Thursday, January 13, 2011

Walker Evans at The Ogden

Walker Evans
Greek Revival Townhouse with Men Seated in Dourway, New Orleans
March 1935
Silver gelatin print

I went to The Ogden Museum to see the Walker Evans show on its final day up, January 2, 2011. I have been a big fan of Evans' work since college, when I fell in love with Let Us Now Praise Famous Men, on which Evans collaborated with James Agee.

The exhibit comprised three rooms of architectural photographs (the one above was one of very few with any people captured). The first room was New Orleans photographs and the other two rooms were photographs of plantations in southern Louisiana. All the photographs were taken on trips to Louisiana in 1935 and 1936 and are part of the actress Jessica Lange's collection.

As described by the museum, the photographs were intended to document real life during the Great Depression:

Working in what he called the “vernacular style,” Evans forged an approach that preferred the everyday to the precious and the factual over the artful. Although he often photographed inanimate objects, with architecture and signage being among his most lasting subjects, he also captured the harsh realities of American life in the grips of the Great Depression.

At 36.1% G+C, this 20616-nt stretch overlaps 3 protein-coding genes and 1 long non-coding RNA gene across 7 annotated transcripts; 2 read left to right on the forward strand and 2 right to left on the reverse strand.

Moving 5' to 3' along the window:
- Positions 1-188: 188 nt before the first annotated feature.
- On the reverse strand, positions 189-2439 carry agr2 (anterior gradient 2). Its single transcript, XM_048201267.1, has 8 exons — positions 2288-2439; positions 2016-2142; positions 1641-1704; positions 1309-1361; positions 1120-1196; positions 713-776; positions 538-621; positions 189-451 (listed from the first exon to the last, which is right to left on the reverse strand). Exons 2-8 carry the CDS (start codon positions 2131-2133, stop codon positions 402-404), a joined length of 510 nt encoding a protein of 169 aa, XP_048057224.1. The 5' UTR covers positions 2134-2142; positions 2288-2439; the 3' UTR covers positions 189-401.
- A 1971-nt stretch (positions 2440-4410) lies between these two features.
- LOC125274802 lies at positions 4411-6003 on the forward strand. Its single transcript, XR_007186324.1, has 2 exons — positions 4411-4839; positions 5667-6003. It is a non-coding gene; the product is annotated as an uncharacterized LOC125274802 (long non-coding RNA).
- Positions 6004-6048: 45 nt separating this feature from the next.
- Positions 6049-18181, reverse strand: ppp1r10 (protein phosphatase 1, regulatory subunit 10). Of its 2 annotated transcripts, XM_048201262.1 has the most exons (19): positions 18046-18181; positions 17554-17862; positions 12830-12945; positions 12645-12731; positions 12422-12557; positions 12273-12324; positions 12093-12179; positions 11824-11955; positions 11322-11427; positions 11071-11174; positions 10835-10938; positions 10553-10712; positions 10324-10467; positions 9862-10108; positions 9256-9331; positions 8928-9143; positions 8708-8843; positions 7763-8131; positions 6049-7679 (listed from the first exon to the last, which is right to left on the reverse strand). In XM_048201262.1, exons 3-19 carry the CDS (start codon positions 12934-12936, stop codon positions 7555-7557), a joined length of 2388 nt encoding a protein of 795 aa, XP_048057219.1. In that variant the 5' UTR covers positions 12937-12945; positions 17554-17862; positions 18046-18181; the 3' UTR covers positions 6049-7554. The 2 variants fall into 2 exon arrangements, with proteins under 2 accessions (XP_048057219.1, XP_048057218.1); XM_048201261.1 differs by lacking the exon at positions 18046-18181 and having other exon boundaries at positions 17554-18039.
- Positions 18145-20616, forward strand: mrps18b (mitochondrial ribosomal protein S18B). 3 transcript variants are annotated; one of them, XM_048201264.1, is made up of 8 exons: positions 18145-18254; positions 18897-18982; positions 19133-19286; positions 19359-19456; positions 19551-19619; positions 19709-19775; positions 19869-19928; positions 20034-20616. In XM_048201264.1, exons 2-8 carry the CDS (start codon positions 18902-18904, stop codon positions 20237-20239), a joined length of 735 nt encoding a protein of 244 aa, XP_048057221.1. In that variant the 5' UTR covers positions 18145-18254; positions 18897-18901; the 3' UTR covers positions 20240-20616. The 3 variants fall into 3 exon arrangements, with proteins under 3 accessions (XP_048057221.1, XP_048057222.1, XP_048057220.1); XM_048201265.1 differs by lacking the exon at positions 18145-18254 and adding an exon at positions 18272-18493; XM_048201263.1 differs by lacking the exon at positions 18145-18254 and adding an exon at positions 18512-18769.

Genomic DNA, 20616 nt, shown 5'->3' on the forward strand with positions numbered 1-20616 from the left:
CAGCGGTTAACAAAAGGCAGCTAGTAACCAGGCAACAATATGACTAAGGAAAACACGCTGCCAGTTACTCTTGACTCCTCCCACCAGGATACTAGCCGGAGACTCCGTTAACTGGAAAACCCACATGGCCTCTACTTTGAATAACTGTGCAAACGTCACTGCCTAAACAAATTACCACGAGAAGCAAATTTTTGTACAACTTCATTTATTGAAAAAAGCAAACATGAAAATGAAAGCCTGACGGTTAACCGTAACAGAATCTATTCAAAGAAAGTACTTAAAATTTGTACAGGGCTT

But viewing the exhibit in 2011, it struck me that it was nearly impossible for a contemporary viewer to see the photographs in that spirit. It was hard not to see the photographs as historical documents or curiosities from the past. (I was, for instance, excited to see an eighty year old photograph of a house that I like a lot on Esplanade Avenue.) And I worried, as I viewed the photographs of the crumbling old Greek revival plantation houses, that viewers would see the photographs with some measure of nostalgia, something that I suspect would have troubled Evans. (Though these buildings were many decades old when he photographed them and had little bearing on the "harsh realities" of the Great Depression. So I wonder what he found in them?)


  1. From a good essay I read on Evans:

    Lincoln Kirstein said that 'Evans is interested in what any present will look like as past.'
    Evans told the FSA that his work would have 'no politics whatever.'
    He said in an interview that he was at heart an aristocrat.

    Also, his last stuff was color pictures of pieces of litter in gutters. Is that a 'harsh reality'? I don't really think so.

  2. Thanks Matt. That actually helps a lot. And I love the Kirstein quote. Makes me wonder how today's reality will look old.